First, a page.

Causes Of Male Osteoporosis-Part 2

Published: 12th June 2009
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Thyroid hormones can speed up the bone turnover rate if they are at abnormally high levels which make the incidence of osteoporosis more likely although it is relatively simple to medically treat the person to maintain normal thyroid hormone levels. Men with osteoporosis who are given to high levels of alcohol consumption are about 5 percent of all male osteoporosis sufferers and their chance of developing a hip fracture is three times that of someone who does not consume alcohol. Alcohol suppresses the activity of cells which produce bone substance and also inhibits the absorption of calcium and other nutrients, all fitting together with the tendency to be unsteady to add up to significant bone loss plus a risk of falling over.

Disease of the gastrointestinal tract and operations on the stomach can increase our risk of developing osteoporosis, but the exact mechanism is not clear. Coeliac disease, an intolerance to gluten in the diet, results in inflammation of the lining of the intestine, causing poor absorption of vitamins and minerals. Half of patients suffering with coeliac disease were shown in a study to be exhibiting low bone density even on the correct diet.

Bone density evaluation is typically requested for patients with an osteoporosis risk that is higher than the average. Osteoporosis and osteoporotic fracture can be identified on x-rays but it is not a sensitive test as by this time at least thirty percent of bone mass has been lost. As this is not a sensitive, valid or reliable method of bone density measurement this is performed by Dual Energy X-ray Absorptiometry or DEXA scanning. DEXA scanning is an accurate and reliable estimation of bone density and so a measurement of fracture risk. Very low radiation doses are used and the scan is very comfortable with no undressing required.

If the scan shows lowered bone density, there has been a fracture from a trivial event or specific risk factors then a rheumatological specialist or a general practitioner might prescribe treatment. When a scan is performed the outcome falls within one of three main areas, normal, osteoporotic or osteopoenic (a reduced level of bone density above osteoporosis). Male bone density can be reduced by many medical conditions and these will be investigated and managed initially as this can improve bone density. Hormone replacement of testosterone can be given as implants, patches, injections or tablets, with medical discussion important about risks.

Bone breakdown cells or osteoclasts are responsible for bone removal and their actions are slowed down by a class of drugs known as bisphosphonates. This permits the osteoblasts or bone building cells to work with so much opposition and increase the bone mass. Common drugs are called alendronate, etidronate and risedronate. In very acute spinal fractures there is very severe pain and calcitonin is used which again interferes with osteoclasts and gives pain relief. If a muscle developing effect is required then anabolic steroids can be used to boost both that and bone density. Calcium and supplementation with vitamin D is used in men but the specific role in not clear but is covered by having an appropriate diet and some exposure to sunlight.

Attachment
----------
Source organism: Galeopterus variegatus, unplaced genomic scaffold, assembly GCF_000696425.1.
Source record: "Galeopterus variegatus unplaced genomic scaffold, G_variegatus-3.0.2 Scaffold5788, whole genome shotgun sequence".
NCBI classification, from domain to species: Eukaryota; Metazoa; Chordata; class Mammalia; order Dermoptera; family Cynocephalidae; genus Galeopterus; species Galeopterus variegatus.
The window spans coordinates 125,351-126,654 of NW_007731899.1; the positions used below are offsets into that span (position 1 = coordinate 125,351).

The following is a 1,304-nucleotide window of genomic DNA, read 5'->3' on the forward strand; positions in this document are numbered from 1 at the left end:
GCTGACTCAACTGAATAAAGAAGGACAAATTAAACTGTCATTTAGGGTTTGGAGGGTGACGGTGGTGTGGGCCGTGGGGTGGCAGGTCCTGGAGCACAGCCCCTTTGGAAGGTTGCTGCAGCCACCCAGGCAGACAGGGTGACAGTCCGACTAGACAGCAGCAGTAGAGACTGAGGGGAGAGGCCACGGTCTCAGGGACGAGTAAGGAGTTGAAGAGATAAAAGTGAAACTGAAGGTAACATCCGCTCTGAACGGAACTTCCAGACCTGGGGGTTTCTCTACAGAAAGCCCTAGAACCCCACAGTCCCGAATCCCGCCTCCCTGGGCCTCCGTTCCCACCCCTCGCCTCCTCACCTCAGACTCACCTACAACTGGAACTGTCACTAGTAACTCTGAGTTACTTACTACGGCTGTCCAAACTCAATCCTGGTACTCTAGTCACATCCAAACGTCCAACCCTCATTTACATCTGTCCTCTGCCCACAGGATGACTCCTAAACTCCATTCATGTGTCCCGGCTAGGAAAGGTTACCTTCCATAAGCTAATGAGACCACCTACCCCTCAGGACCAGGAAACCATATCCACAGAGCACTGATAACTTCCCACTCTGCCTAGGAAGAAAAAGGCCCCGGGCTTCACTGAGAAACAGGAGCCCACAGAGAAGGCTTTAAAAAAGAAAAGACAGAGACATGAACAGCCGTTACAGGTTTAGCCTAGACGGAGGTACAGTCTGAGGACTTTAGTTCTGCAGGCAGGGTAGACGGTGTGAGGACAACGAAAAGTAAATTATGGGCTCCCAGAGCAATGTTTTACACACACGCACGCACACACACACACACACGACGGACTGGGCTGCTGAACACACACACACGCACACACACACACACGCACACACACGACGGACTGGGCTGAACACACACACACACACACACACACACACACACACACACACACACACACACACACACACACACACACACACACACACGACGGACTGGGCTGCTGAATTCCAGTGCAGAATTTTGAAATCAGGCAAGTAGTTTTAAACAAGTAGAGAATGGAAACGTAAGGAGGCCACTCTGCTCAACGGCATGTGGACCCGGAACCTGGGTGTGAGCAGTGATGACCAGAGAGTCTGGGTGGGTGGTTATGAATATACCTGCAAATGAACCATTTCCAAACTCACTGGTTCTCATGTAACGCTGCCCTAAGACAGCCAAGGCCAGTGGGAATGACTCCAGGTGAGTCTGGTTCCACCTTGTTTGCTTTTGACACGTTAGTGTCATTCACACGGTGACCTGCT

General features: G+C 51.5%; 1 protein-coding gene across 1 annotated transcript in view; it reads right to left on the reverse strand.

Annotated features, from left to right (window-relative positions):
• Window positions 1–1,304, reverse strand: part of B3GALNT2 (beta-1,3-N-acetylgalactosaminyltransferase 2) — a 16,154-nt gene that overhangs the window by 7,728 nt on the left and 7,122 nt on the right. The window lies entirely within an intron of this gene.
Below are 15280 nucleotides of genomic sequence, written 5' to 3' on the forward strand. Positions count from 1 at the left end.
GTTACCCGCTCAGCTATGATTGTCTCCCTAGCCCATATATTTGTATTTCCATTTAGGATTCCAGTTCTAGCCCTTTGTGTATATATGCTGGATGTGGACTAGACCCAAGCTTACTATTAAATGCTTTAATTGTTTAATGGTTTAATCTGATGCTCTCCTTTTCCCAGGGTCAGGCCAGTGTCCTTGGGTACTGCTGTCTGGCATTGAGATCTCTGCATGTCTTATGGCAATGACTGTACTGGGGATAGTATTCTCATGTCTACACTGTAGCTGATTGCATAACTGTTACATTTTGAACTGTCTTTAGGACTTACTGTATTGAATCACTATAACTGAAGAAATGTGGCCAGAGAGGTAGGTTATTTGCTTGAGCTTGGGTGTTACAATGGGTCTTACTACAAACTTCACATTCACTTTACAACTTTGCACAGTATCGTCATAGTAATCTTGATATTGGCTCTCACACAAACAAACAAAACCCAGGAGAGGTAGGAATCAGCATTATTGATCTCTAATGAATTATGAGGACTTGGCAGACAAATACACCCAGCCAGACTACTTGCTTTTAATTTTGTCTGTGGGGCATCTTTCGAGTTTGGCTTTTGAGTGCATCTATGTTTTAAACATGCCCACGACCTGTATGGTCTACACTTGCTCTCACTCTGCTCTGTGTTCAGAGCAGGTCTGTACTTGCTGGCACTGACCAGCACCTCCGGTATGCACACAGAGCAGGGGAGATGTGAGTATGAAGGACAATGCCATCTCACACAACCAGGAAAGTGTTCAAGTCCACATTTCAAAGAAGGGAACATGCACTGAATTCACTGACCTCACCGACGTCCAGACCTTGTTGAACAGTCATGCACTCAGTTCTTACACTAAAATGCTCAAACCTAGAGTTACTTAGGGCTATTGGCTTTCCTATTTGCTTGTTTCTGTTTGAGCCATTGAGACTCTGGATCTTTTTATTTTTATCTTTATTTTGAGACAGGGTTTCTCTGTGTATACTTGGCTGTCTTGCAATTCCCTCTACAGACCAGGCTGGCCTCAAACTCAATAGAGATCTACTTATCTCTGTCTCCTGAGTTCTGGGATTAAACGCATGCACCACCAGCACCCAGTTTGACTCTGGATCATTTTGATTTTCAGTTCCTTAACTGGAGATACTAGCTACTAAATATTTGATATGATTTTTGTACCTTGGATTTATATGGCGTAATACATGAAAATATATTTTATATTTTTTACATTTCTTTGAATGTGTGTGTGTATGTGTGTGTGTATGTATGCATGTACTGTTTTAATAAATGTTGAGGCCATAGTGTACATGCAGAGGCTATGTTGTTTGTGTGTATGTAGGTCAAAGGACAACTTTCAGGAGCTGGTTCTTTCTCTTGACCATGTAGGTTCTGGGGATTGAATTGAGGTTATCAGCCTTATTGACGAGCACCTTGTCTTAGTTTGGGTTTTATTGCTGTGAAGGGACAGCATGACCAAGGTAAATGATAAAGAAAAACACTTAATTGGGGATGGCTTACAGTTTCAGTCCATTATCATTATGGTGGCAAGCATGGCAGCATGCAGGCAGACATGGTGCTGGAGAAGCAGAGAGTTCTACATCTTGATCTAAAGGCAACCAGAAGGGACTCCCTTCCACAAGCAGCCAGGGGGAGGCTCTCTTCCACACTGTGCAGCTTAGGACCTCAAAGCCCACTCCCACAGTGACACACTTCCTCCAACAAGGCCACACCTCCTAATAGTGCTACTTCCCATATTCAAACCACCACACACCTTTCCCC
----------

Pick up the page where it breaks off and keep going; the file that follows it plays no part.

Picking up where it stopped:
We are responsible to some extent for keeping our bone density up to normal levels, with exercise and dietary intake being relevant factors. Genetic variation accounts for significant amounts of variation in our bone densities but our behaviour can also change it. Typical recommendations are to take a well-balanced diet and choices are suggested from four varied food groups: fruit and vegetables; pulses, eggs, nuts, fish and meat; milk and other dairy; breads and cereals. Milk and cheese foods are high in calcium and their consumption is important.

Immobility or lack of use leads to the skeleton, a dynamically changing tissue, to suffer loss of bone as it adjusts to the reduced stresses put upon it. Bone increases its density is response to repeated impact stresses and examples of this are skipping, weight training, tennis, aerobics, fast walking and running. These activities all involve jarring and since this is absent to a great extent from cycling and swimming these sports are much less effective. To maintain fitness it is recommended to take a twenty minute exercise session three times a week. New research continues into exercise and drugs treatments.

Jonathan Blood Smyth, editor of the Physiotherapy Site, writes articles about Physiotherapists, physiotherapy, physiotherapists in Haywards Heath, back pain, orthopaedic conditions, neck pain and injury management. Jonathan is a superintendant physiotherapist at an NHS hospital in the South-West of the UK.

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